Care Enough to Cause TroubleBlog / Produced by The High Calling
She was bent over and could not straighten up at all. (Luke 13:11)
For a decade before my father died, the same could have been said of him. He spent years alone in a dark basement apartment, so cramped he could not stand straight in the living room. For the few of us close enough to see, it was an ironic representation of his inner life.
Bent people and bent institutions surround us. We worship in bent churches, work with bent employees, and live in bent neighborhoods. Some of it goes on for generations, but even eighteen years, according to Luke's telling, is a long time to live in any kind of bent position. The sole, and sufficient, consolation regarding the extent of this infirmary list is that Jesus cares for all of it. "For God was pleased to have all his fullness dwell in [Christ], and through him to reconcile to himself all things" (Col. 1:19-20). The challenge is that we care for all of it too.
I'm humbled by Jesus' concern with "all things," not only because it includes me, but because his breadth of care calls my limited service into question. Consider a demonstration of this concern when he addressed more than just the bent woman in Luke 13.
Bent Woman or Bent Man?
The miracle took place on the Sabbath. It took place in a synagogue. It took place in front of a synagogue ruler. These elements never combined peacefully for Jesus, so we aren't shocked that the indignant religious leader confronted him in verse 14. But I must ask: Was Jesus surprised by this confrontation? Was he surprised by his own frustration with the synagogue ruler?
I doubt it. Jesus knew this situation would cause trouble, and he also knew it would create an opportunity to address the ruler's bentness. As he showed mercy to the bent woman, he showed mercy to the bent man. The act demonstrated Christ's role as the reconciler of more than just "easy" things. It showed him as the merciful gardener from Luke 13:8 who asked for "one more year" for a fig tree that wasn't producing.
Challenged to Care for All of It
Personally, I prefer to help people who desire help; who eagerly want to fix the bent parts. My dad wasn't one of those people. Nor was the synagogue ruler. Yet Jesus mercifully (and brilliantly) healed the Willing in order to address the unWilling.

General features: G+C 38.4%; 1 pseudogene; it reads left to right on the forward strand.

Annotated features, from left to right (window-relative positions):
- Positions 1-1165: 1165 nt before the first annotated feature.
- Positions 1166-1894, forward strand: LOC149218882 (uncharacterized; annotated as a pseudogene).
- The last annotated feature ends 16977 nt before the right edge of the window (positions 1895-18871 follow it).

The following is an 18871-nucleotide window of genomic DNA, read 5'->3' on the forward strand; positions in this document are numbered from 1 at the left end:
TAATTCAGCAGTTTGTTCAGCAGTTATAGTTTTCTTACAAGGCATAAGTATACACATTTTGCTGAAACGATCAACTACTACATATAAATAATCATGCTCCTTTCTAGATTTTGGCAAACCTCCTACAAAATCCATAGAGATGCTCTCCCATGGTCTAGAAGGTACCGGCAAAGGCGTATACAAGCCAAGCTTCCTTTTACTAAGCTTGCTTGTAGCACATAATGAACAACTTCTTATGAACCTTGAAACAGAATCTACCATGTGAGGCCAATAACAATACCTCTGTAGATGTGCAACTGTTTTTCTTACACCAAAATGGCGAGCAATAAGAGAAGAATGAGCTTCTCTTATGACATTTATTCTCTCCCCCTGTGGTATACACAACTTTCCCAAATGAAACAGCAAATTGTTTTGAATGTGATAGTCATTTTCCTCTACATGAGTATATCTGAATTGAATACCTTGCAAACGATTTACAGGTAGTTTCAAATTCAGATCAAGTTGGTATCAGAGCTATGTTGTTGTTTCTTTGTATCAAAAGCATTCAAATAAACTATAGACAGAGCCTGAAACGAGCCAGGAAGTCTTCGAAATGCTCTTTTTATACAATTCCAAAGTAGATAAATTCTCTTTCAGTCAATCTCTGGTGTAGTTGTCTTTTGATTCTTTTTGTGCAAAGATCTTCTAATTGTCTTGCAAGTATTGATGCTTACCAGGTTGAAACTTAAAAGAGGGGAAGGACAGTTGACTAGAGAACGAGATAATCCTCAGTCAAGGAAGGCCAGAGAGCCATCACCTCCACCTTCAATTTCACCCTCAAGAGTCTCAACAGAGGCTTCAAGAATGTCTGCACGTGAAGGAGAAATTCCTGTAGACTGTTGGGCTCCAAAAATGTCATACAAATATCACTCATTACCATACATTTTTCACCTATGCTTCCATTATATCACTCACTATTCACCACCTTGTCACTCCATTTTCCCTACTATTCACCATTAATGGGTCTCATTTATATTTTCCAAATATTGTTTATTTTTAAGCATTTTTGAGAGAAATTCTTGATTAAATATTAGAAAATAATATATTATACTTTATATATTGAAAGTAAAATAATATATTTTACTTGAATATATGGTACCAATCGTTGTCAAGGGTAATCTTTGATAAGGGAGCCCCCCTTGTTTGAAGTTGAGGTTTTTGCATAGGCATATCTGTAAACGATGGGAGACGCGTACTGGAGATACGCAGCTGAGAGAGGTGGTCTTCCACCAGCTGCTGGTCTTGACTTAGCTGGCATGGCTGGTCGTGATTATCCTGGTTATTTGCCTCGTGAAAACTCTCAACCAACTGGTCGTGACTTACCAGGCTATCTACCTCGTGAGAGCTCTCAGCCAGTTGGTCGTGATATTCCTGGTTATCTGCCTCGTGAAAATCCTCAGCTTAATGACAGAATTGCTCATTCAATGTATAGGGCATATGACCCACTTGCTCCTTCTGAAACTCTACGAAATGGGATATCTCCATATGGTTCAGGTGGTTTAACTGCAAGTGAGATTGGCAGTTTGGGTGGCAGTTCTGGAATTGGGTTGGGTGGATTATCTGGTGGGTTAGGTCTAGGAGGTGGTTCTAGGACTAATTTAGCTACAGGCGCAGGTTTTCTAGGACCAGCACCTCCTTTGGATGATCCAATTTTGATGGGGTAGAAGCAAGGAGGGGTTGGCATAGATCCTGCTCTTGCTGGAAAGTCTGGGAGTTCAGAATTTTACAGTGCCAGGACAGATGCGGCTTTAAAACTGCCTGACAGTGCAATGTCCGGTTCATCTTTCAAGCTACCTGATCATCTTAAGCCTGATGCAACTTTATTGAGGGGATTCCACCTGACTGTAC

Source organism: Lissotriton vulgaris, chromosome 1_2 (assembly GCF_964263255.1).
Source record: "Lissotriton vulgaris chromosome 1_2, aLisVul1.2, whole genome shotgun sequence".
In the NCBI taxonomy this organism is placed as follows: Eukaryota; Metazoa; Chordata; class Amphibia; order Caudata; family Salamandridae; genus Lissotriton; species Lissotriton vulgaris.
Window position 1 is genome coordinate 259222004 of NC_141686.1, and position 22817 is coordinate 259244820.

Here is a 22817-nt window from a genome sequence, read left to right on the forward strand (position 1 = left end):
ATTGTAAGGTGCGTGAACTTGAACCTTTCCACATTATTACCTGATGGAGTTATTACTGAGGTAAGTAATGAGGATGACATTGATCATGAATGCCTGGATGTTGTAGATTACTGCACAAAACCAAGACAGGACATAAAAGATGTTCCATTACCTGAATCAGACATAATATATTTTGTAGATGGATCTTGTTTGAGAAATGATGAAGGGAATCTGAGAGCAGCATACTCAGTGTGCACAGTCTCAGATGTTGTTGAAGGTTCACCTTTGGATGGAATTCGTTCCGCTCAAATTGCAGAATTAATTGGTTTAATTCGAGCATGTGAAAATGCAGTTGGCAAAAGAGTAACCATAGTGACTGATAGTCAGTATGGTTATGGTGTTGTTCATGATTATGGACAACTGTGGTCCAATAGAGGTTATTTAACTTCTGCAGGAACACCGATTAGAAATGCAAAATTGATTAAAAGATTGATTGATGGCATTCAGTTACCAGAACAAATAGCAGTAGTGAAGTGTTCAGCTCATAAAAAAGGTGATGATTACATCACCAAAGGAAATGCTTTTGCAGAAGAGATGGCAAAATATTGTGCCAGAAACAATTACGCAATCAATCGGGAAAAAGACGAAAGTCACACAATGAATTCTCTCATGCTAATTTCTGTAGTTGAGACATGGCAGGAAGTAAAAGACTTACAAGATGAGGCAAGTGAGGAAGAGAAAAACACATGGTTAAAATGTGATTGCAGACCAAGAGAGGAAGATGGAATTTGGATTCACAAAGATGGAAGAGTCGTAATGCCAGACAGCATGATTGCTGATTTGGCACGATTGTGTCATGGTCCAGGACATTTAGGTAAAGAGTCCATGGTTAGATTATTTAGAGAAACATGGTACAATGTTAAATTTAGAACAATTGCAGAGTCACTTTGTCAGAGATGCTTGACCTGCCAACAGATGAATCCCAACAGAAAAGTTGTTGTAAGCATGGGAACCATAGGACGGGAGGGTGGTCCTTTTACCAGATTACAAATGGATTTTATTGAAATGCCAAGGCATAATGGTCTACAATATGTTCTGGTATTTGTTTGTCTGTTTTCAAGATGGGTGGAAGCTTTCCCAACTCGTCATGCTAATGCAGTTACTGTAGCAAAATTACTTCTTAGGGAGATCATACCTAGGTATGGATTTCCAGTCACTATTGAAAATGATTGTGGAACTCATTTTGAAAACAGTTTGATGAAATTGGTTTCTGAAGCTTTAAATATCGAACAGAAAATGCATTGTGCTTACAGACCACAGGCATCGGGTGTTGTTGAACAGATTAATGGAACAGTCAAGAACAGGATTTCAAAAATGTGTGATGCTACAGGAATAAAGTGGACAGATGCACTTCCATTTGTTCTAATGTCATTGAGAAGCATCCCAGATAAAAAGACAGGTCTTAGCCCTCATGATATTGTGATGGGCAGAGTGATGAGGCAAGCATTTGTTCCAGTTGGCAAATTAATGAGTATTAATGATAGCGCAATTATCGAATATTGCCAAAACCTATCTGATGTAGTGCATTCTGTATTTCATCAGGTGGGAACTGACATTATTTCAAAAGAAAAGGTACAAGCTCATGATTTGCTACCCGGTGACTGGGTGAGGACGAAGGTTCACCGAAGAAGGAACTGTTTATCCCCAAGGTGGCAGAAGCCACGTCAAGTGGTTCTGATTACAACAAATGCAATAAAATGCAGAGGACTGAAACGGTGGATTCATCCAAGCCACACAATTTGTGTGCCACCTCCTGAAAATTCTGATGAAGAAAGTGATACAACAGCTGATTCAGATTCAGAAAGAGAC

It takes courage to stir the pot like this. It takes keen observation and tact to address bentness in coworkers and neighbors. It requires risk and, subsequently, long-haul vision to call your boss or parent or company to task. It also takes finesse.
The synagogue ruler didn't straighten up and praise God. His bentness resisted. But Jesus stood his ground and helped a person who needed help. As you work and worship and go about your daily life this week, ask that you might do the same. I suspect it will be challenging and may even cause some trouble with the establishment. Help people anyway. You won't regret it.
Questions for personal reflection, online discussion, or small groups:
- Have you ever ignored the bentness of an opponent?
- Have others addressed your bentness? Was frustration involved? Was name-calling involved? How did their concern ultimately help?
- Why did Luke position this story between the parable of the fig tree (13:6-9) and the parable of the mustard seed (13:18-19)?
- Whose bentness was more important to address in this story—the woman's or the man's?
- It is possible that Jesus angered the synagogue ruler, not out of concern, but strategically to further his mission by turning more religious leaders against him. How would this alternative scenario still be an act of mercy?